Sunday, 6 January 2013

Suck It

In the afternoon we went to a Thai restaurant – The Blue Lagoon. Eddie said he was starving and cold. I would have settled for Burger King; which we walked passed on route. Oddly, we didn't eat. We had four bottles of Cobra beer each instead. After an oppressive bout of silence and staring out of the window, Eddie came out with the following.
          ‘I cherish the time I used to come up here to London, to see great performances. I saw the fiftieth anniversary of The Birthday Party at the Lyric in Hammersmith. Never heard of it? Harold Pinter? One of the main characters is a fella called Webber. After the play had finished the actor who had played Webber was surprisingly sat at the bottom of the staircase, in the bar, sipping coffee and trying to project a regular guy sat there sipping a coffee. He might have achieved an amazing feat getting in that position so quick, but I saw through him. What with me being the first one down the staircase to be able to do that. What was he expecting? Me to shake his hand? He smiled at me he did. I just looked at him, all befuddled. Should have told him to fuck right off. His performance was perfunctory. He should have been out the back, sat on the bog, head in hands. Not sipping coffee and expecting praise. On our estate, kids, most of them known to me, would hunt down and attack the weak and the weird. It’s what kids on estates do. Part and parcel of killing time. After it had happened real bad this one time, I got blamed, arrested. Crowned ringleader. I wasn’t even on the estate the day Denis Hudson collapsed without anyone touching him. He had had a heart attack. Further to his own fists being raised, a reaction to kids hanging around outside his house; a window screen wiper on his motor got snapped so the story goes. No one was on his patch of filth he called his land, not one foot entered his private area. Who would anyway? He had grass a mile high. Snakes had been seen crossing the narrow pathway, from one patch of jungle to the other. Rumour was that his snakes ate cats. He was mental though. Always talking to himself. Never opening his curtains. A right state. You could smell him from one end of the estate to the other. I suppose it was wrong. Us always waiting for him to come out, go to the shops. We gave him hell. But we never killed him. All we were guilty of was trying to pass the time of day. When you’re that young and that bored you’ve got to keep an interest in life. Don’t you agree?’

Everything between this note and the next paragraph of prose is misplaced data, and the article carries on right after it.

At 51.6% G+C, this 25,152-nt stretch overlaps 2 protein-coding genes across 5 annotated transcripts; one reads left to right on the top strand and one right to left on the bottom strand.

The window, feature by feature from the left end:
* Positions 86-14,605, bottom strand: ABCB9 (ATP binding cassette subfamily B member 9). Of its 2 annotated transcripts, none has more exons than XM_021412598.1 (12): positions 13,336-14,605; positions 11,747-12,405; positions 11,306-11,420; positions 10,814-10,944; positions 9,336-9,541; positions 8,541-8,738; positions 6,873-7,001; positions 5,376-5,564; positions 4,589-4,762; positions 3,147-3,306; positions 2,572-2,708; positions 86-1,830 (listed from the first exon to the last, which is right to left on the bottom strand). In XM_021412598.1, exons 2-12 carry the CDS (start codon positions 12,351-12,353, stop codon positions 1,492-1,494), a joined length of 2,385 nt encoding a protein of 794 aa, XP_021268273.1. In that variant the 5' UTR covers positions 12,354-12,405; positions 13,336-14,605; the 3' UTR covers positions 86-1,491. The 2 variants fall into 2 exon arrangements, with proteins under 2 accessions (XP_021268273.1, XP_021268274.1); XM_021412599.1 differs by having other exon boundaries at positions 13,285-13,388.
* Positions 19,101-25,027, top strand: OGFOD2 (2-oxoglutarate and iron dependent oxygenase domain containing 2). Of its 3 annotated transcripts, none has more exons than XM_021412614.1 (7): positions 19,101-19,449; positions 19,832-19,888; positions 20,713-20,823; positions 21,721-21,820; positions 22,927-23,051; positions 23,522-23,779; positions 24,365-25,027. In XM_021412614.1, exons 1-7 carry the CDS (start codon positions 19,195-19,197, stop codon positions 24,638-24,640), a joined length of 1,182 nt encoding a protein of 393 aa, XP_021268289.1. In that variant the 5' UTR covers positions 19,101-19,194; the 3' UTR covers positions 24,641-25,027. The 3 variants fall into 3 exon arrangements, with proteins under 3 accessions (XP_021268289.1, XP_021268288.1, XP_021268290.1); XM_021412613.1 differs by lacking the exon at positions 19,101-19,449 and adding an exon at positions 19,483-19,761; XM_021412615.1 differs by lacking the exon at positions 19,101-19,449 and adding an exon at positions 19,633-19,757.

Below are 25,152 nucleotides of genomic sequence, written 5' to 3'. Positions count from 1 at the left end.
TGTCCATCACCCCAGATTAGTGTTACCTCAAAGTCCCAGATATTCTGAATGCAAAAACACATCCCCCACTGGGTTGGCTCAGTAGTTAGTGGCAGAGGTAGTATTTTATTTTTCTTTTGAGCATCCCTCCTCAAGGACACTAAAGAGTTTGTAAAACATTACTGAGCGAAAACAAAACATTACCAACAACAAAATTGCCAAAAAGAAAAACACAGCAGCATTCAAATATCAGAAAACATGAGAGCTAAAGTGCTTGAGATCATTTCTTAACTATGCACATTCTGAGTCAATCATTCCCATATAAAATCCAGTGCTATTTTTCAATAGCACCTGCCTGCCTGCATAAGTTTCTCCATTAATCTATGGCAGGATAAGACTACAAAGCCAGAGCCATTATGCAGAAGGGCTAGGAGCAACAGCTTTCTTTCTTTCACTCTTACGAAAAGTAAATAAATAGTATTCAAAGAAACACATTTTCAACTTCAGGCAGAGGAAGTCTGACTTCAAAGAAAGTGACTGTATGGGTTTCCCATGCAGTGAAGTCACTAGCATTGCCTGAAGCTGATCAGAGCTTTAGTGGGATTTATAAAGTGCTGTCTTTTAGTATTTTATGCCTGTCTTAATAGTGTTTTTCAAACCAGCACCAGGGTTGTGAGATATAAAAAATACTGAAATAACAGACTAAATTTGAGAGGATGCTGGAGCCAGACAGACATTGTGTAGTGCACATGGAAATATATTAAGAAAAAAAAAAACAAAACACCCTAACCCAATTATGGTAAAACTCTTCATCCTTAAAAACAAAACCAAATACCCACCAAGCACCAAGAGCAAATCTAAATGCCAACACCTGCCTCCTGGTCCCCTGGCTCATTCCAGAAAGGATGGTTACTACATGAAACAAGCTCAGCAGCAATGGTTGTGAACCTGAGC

Eddie got up without waiting for a response and went to the toilet. A while later, when he returned, the bill followed. Eddie paid in full. Said it was his treat. He then said he had some cocaine on him. He passed it to me. Asked me if I had taken any before. I had. Told me to go to the bogs and to help myself. So I did.
          Outside and with both of us grinning Eddie asked me if I was scared of heights. When I told him I wasn’t he patted me on the back.
          ‘That’s what I wanted to hear. You ever fancied going on the Millennium Wheel?’
          ‘Do you mean the London Eye.’
          ‘No, I definitely mean the Millennium Wheel.’